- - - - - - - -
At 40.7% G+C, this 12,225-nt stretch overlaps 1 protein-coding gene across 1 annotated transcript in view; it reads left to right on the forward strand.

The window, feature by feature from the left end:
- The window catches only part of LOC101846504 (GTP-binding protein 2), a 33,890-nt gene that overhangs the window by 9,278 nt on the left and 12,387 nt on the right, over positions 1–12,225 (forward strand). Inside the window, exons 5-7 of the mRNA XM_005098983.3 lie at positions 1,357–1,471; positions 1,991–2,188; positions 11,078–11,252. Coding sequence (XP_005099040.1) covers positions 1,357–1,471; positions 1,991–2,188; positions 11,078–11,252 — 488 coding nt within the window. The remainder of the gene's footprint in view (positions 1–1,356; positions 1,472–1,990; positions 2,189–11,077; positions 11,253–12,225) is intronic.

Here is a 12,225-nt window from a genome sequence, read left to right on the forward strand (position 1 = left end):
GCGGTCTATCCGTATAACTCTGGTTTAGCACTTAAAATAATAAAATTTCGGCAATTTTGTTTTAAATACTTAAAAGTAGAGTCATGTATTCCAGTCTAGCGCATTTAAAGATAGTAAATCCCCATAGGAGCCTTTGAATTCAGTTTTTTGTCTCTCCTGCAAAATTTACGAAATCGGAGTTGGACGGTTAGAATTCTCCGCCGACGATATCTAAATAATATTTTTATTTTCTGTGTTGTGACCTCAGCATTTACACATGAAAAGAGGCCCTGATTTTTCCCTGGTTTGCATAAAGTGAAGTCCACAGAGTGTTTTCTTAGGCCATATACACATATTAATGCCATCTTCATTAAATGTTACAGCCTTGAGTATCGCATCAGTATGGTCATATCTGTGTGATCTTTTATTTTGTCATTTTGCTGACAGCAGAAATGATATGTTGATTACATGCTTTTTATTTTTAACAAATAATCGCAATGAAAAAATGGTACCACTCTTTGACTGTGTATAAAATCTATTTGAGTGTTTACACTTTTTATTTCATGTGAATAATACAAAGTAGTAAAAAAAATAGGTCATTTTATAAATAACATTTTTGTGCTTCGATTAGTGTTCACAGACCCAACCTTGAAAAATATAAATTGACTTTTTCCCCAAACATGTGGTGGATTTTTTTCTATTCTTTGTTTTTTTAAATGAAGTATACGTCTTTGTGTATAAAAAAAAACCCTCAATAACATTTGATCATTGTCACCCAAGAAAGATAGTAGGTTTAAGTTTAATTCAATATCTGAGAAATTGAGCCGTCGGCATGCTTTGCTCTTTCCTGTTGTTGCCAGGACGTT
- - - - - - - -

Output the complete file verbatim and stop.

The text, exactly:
At 40.7% G+C, this 12,225-nt stretch overlaps 1 protein-coding gene across 1 annotated transcript in view; it reads left to right on the forward strand.

The window, feature by feature from the left end:
- The window catches only part of LOC101846504 (GTP-binding protein 2), a 33,890-nt gene that overhangs the window by 9,278 nt on the left and 12,387 nt on the right, over positions 1–12,225 (forward strand). Inside the window, exons 5-7 of the mRNA XM_005098983.3 lie at positions 1,357–1,471; positions 1,991–2,188; positions 11,078–11,252. Coding sequence (XP_005099040.1) covers positions 1,357–1,471; positions 1,991–2,188; positions 11,078–11,252 — 488 coding nt within the window. The remainder of the gene's footprint in view (positions 1–1,356; positions 1,472–1,990; positions 2,189–11,077; positions 11,253–12,225) is intronic.

Here is a 12,225-nt window from a genome sequence, read left to right on the forward strand (position 1 = left end):
GCGGTCTATCCGTATAACTCTGGTTTAGCACTTAAAATAATAAAATTTCGGCAATTTTGTTTTAAATACTTAAAAGTAGAGTCATGTATTCCAGTCTAGCGCATTTAAAGATAGTAAATCCCCATAGGAGCCTTTGAATTCAGTTTTTTGTCTCTCCTGCAAAATTTACGAAATCGGAGTTGGACGGTTAGAATTCTCCGCCGACGATATCTAAATAATATTTTTATTTTCTGTGTTGTGACCTCAGCATTTACACATGAAAAGAGGCCCTGATTTTTCCCTGGTTTGCATAAAGTGAAGTCCACAGAGTGTTTTCTTAGGCCATATACACATATTAATGCCATCTTCATTAAATGTTACAGCCTTGAGTATCGCATCAGTATGGTCATATCTGTGTGATCTTTTATTTTGTCATTTTGCTGACAGCAGAAATGATATGTTGATTACATGCTTTTTATTTTTAACAAATAATCGCAATGAAAAAATGGTACCACTCTTTGACTGTGTATAAAATCTATTTGAGTGTTTACACTTTTTATTTCATGTGAATAATACAAAGTAGTAAAAAAAATAGGTCATTTTATAAATAACATTTTTGTGCTTCGATTAGTGTTCACAGACCCAACCTTGAAAAATATAAATTGACTTTTTCCCCAAACATGTGGTGGATTTTTTTCTATTCTTTGTTTTTTTAAATGAAGTATACGTCTTTGTGTATAAAAAAAAACCCTCAATAACATTTGATCATTGTCACCCAAGAAAGATAGTAGGTTTAAGTTTAATTCAATATCTGAGAAATTGAGCCGTCGGCATGCTTTGCTCTTTCCTGTTGTTGCCAGGACGTT